Unraveling the causes of the toxicity of extremely acid waters of volcanic origin

Ansje J. Löhr, Thijs De Kort, Nico M. Van Straalen, Cornelis A.M. Van Gestel*

*Corresponding author for this work

    Research output: Contribution to journalArticleAcademicpeer-review


    A river ecosystem in East Java, Indonesia, fed by a volcanic lake with high concentrations of dissolved metals and a low pH, was found to support only few macroinvertebrates. To unravel the causes of toxicity and to determine the level of dilution necessary to obtain non-toxic water, a bioassay was conducted with the fairy shrimp Thamnocephalus platyurus. A partial toxicity identification evaluation (TIE) approach was used with EDTA as a chelating agent to relate toxicity to pH and metal concentrations. Three water samples were tested, with pHs ranging from 0.72 to 4.5, and diluted with water from a neutral river to different degrees. The dilution factor necessary to achieve no more than 50% mortality in the Thamnotox test (Ldf50) varied from > 300 at the most acidic site, to 7 for water of pH 2.6 and 1.5 for water of pH 4.5. Toxicity was best explained from both low pH and high concentrations of metals, especially Al and Fe. The key role of Al and Fe in the toxicity was confirmed by relating concentrations of the different compounds in the river water to toxicity data from the literature. EDTA addition did not significantly influence Ldf50 or the lethal pH 50% (LpH50), suggesting a large effect, besides cationic components and pH, of anions (F, SO4 and Cl).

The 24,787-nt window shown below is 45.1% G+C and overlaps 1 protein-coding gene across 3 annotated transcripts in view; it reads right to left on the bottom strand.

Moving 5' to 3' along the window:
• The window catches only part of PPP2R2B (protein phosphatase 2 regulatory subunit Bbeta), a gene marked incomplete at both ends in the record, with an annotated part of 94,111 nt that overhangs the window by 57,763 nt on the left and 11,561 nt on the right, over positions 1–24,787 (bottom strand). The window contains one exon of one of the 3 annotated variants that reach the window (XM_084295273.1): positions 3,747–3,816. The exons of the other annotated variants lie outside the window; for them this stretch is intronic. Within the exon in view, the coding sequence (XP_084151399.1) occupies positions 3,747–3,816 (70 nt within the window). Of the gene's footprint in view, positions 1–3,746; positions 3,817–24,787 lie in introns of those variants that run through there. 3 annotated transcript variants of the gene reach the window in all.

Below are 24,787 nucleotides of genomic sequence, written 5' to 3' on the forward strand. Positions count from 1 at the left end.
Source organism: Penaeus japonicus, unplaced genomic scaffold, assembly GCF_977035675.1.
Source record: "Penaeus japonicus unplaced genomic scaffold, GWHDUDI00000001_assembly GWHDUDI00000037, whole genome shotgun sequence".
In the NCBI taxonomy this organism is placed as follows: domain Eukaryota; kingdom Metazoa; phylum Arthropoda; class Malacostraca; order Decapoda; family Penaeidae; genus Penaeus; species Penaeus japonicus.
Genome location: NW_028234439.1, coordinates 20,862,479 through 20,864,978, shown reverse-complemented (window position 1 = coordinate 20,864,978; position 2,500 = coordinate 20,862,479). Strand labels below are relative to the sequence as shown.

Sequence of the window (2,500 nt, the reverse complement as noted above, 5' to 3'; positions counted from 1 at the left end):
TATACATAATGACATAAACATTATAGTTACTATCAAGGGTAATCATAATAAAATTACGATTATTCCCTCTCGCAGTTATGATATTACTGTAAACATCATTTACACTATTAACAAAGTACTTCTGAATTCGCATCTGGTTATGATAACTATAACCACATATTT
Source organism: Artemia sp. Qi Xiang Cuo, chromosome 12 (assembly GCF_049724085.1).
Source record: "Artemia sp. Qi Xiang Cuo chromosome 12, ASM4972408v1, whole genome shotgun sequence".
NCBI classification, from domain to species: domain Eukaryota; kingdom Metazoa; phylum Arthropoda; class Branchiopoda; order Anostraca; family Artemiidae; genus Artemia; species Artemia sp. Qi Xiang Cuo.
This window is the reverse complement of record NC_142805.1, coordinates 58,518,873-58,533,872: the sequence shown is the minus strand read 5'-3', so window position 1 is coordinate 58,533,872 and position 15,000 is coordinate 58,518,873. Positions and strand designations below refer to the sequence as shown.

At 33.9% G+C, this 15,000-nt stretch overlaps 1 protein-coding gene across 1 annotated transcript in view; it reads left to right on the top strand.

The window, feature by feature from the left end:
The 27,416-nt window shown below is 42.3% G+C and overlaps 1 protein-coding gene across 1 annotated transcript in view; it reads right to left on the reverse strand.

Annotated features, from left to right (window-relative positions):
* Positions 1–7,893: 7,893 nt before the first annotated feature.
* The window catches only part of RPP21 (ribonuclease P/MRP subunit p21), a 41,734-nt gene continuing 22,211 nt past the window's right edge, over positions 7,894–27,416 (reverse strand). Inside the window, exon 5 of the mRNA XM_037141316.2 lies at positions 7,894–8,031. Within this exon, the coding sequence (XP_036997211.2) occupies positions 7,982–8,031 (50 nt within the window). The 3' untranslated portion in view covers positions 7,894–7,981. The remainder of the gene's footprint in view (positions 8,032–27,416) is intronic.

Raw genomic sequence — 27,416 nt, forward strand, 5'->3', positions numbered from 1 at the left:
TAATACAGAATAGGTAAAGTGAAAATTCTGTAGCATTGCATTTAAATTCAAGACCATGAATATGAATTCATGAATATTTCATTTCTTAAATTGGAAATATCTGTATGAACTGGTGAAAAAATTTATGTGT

Original languageEnglish
    Pages (from-to)743-749
    Number of pages7
    JournalEnvironment International
    Issue number6
    Publication statusPublished - Aug 2007


    • Natural pollution
    • Risk assessment
    • Thamnotox
    • Toxicity Identification and Evaluation (TIE)


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